Alpine has explained the pair of problems it encountered in the windtunnel over the winter, which cost the team “a few weeks of development” on its 2021 Formula 1 car.
The rebranded Renault team has started the new season on the backfoot and is in the process of bringing a series of updates to the A521, which has so far earned just three points in the opening two races.
Alpine executive director Marcin Budkowski revealed at Imola two weeks ago that the team had “experienced some headwind” in the off-season and that slowed development, though the details were vague at that point.
F1 teams had to adjust to a quartet of aerodynamic changes for this year around the rear of the car, mainly on the floor.
Budkowski elaborated on Alpine’s setback on Friday ahead of the Portuguese Grand Prix, while also correcting some inaccurate media reports that it was an issue with the windtunnel itself when he had stressed it was “in the windtunnel”.
“That’s two-fold,” he said when asked by The Race to explain the nature and severity of the problems.
“We had issues related to the actual change of regulations and the various flow features that it kind of induced on the car.
“And we had issues with the hardware, the tunnel and the testing as well.
“The consequence is not that we lost more performance than others, or lost differently.
“It’s just that we lost time, development time, which is a valuable currency in Formula 1, because everybody has the same amount of testing they can do. It’s limited by regulations.
“So, when you are trying to stabilise your aerodynamic flow features, or you are trying to get your tunnel to give you the right numbers, the others during this time actually continue developing the car and performance.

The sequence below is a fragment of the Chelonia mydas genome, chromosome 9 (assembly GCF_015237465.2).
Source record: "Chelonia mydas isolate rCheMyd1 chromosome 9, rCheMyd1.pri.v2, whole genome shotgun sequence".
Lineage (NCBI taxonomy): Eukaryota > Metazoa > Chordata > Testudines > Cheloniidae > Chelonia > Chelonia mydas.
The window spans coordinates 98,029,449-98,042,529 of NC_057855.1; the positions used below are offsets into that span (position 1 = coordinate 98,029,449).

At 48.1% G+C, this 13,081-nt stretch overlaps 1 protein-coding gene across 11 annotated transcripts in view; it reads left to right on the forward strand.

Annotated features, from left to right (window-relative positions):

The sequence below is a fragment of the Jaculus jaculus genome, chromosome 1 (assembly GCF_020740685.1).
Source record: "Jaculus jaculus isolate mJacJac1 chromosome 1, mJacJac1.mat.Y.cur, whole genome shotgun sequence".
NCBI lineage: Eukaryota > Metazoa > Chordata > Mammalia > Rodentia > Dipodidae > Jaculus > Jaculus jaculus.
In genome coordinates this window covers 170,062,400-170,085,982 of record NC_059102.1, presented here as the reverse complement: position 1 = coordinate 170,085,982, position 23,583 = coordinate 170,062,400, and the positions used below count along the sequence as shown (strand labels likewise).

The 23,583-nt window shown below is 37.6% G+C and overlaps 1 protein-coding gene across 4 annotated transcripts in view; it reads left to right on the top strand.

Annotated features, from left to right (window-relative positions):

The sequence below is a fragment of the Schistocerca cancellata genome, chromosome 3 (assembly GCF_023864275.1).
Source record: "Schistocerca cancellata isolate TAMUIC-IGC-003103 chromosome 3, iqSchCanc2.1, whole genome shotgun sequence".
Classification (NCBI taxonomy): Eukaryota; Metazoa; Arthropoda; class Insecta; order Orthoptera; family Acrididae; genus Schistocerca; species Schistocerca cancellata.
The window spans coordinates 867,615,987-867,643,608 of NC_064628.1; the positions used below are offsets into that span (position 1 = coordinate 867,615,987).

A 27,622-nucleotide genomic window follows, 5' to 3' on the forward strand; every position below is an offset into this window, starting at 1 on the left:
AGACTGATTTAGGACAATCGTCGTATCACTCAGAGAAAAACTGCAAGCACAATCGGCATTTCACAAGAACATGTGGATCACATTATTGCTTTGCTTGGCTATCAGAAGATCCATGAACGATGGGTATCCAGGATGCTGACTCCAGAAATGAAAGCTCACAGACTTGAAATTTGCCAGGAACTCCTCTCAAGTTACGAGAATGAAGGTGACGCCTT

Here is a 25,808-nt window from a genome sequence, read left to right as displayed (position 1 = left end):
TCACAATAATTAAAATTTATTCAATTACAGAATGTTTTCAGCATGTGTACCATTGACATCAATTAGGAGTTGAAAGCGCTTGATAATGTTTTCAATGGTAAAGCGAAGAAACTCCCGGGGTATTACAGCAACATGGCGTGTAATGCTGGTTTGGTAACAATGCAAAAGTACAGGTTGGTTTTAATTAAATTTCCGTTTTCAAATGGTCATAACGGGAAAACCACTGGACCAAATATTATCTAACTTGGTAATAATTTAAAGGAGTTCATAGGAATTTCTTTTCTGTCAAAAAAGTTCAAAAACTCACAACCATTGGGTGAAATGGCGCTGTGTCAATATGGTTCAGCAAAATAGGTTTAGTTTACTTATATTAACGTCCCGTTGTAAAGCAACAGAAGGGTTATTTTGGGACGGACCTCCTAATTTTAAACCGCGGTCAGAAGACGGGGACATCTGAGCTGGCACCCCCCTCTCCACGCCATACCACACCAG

“That’s effectively what happened, we lost a few weeks of development and weeks of development just transformed into tenths of seconds.
“Is this related to the aerodynamic features, is this related to next year? Well, next year is a completely different ballgame, it’s a completely different car, different set of regulations.
“In terms of improvements to our hardware and our infrastructure, it’s continuous improvement. We’ve solved our issues and so we continue to invest and improve our windtunnel.
“Fingers crossed we don’t get issues again next year but certainly it’s served us to improve our understanding and our development capability.”
While we now know more about the issues that have cost Alpine development time, the exact causes remain unclear.
The reference to the impact of the new rules on various flow features suggests that Alpine could have encountered flaws in the early ideas that it adopted for the new 2021 aero rules and unforeseen aerodynamic characteristics were only revealed in the windtunnel.
It’s also still not clear what the “hardware” issue was, considering windtunnels are so complex and that could mean any number of things.
Budkowski’s comments suggest that it could be a calibration issue, given his remark that it was about extracting accurate data.
That would tally with his suggestion that Alpine made changes to its windtunnel processes and subsequently encountered problems.
“You make changes, you improve your tunnel, you try to improve the way you test and sometimes you hit problems while doing that,” he said.
“There’s no particular reason [why the issues occurred together], it’s just that the two, unfortunately, happened at the same time.”
Understanding the nature of the problems is important as teams are preparing for those new 2022 rules.
Next year’s car is a huge departure from the current regulations and teams have tighter development restrictions than ever, which means the consequences for wasting windtunnel time will be even harsher.